Ocean currents: Ocean currents can affect the climate of adjacent coast land. For instance, cold currents lower the temperature of adjacent coast lands, e.g. the Benguella current. Cold current help in the formation of fogs along the coast, e.g.cold Benguella and Canaries currents.
Warm currents raise tmperature of the ajacent coast lands, e.g. warm Guinea and warm Mozambiquan current. Cold currents result in the formation of coastal deserts, e.g. Kalahari desert, because of cold Benguella current, Sahara desert because of cold canaries current.

Planetary winds and pressure belts: Winds can affect the climate of adjacent coastland. For example, warm winds raise the temperature of adjacent coastlands, e.g. the westerlies bring warm air into Western Europe. Cold winds lower the temperature of adjacent coast lands, e.g. cold polar winds lower the temperature of the coasts of Newfoundland.
Warm, moist winds from the ocean bring rainfall to the adjacent coastlands, e.g. S.w. Monsoon in West Africa. Dry winds from the interior do not produce rain, rather they produce dust and dryness, e.g. North-East trade Wind brings no rain but dust and dryness to the coastal lands of West Africa. Off shore winds blowing from the interior to the coast produce fogs at the coast, e.g. fog formation along the Namibian coast.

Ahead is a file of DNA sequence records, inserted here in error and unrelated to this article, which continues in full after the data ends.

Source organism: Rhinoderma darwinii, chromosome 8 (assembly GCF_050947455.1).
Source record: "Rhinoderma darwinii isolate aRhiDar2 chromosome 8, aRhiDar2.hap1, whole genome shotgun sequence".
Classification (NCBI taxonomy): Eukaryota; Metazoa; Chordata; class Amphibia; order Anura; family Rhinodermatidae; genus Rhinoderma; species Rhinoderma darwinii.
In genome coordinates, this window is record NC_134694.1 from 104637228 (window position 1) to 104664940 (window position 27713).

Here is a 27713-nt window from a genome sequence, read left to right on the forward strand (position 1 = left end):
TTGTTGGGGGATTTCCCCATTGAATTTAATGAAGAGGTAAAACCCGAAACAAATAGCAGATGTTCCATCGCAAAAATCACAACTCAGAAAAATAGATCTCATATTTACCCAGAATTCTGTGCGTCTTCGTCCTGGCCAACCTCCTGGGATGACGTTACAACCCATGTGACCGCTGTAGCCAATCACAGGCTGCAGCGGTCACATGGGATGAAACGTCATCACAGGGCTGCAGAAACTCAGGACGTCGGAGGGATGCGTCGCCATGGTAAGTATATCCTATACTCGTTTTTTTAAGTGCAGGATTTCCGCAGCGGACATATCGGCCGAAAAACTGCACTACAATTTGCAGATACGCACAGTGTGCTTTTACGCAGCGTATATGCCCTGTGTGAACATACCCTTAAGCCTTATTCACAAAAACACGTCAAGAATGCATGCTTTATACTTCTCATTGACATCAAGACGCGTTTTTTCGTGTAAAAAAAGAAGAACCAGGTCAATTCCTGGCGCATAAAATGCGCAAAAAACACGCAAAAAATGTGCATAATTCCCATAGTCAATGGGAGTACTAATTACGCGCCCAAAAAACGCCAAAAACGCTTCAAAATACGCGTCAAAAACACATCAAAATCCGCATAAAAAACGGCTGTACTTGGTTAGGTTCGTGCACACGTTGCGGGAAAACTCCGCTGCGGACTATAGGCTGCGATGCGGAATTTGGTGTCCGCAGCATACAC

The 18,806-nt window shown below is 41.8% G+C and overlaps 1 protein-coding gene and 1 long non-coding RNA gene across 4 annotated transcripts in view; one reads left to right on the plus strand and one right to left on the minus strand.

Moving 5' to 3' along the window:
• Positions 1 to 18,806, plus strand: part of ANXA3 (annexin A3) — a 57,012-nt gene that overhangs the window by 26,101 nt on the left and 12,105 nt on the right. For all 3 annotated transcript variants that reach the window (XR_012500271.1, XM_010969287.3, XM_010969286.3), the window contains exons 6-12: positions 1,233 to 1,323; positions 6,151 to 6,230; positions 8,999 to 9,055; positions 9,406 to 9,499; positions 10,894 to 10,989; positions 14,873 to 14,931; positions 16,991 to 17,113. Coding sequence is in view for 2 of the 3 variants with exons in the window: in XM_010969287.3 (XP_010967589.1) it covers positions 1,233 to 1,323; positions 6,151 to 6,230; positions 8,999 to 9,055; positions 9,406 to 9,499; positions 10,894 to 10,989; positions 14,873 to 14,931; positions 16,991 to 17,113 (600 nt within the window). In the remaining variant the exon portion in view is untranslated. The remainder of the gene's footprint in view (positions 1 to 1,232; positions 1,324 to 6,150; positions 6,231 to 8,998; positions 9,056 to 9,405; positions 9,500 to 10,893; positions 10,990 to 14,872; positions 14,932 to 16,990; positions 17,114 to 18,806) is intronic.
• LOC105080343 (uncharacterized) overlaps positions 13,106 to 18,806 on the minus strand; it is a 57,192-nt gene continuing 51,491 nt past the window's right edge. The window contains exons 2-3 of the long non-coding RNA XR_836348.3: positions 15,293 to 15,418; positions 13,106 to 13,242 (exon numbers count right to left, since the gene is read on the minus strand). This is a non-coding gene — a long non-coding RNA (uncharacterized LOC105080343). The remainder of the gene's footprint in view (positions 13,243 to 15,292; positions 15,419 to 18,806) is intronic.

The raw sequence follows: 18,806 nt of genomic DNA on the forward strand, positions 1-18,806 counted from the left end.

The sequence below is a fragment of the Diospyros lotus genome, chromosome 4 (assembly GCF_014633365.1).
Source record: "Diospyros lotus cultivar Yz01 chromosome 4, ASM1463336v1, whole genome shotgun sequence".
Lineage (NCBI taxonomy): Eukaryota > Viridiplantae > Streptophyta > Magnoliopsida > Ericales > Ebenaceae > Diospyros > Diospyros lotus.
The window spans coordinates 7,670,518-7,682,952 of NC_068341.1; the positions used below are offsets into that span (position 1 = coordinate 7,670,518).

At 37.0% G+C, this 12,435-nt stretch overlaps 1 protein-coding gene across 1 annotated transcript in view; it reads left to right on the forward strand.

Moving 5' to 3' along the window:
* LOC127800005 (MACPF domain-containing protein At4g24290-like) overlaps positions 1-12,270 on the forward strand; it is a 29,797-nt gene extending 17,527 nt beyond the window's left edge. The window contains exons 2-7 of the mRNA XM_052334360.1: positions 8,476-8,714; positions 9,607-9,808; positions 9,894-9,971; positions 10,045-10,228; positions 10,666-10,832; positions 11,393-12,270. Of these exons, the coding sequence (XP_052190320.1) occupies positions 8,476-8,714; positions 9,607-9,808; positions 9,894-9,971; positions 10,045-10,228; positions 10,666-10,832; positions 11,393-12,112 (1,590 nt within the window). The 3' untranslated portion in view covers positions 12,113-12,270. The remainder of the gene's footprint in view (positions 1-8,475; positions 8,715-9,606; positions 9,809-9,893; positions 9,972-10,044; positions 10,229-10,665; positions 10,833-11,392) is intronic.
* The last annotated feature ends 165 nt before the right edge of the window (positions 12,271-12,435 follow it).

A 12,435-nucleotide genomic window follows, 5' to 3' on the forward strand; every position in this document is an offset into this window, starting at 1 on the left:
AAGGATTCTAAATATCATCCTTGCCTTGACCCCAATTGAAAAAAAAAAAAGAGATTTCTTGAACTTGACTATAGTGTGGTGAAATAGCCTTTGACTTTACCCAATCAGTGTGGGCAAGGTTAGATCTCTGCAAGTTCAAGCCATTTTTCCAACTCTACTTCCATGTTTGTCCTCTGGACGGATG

Slope and aspect: Steep slope experiences more rapid change in temperature than a gentle slope.
Cloud cover: Cloud reduces the amount of solar radiation reaching the earth s surface and the amount of solar radiation escaping from the earth surface into space. Day temperature in the equatorial region is always high because of the heavy cloud cover.
Natural vegetation and soil: The thick foliage (leaves) of heavy forest cuts off much of the incoming sunlight energy (insolation). As a result, the forest temperature is cool and lower than that of the open ground (soil). Light soils reflect more heat than darker soils which are better absorbers of heat.

1. Human settlement: Weather and climate affect the rate at which human beings live in a place. Temperate areas are more habitable than desert areas because of differences in climate.
2. Health: Humid or damp environment encourage the growth of micro-organisms which cause the diseases of man hence, death rate is higher in tropical than in temperate countries.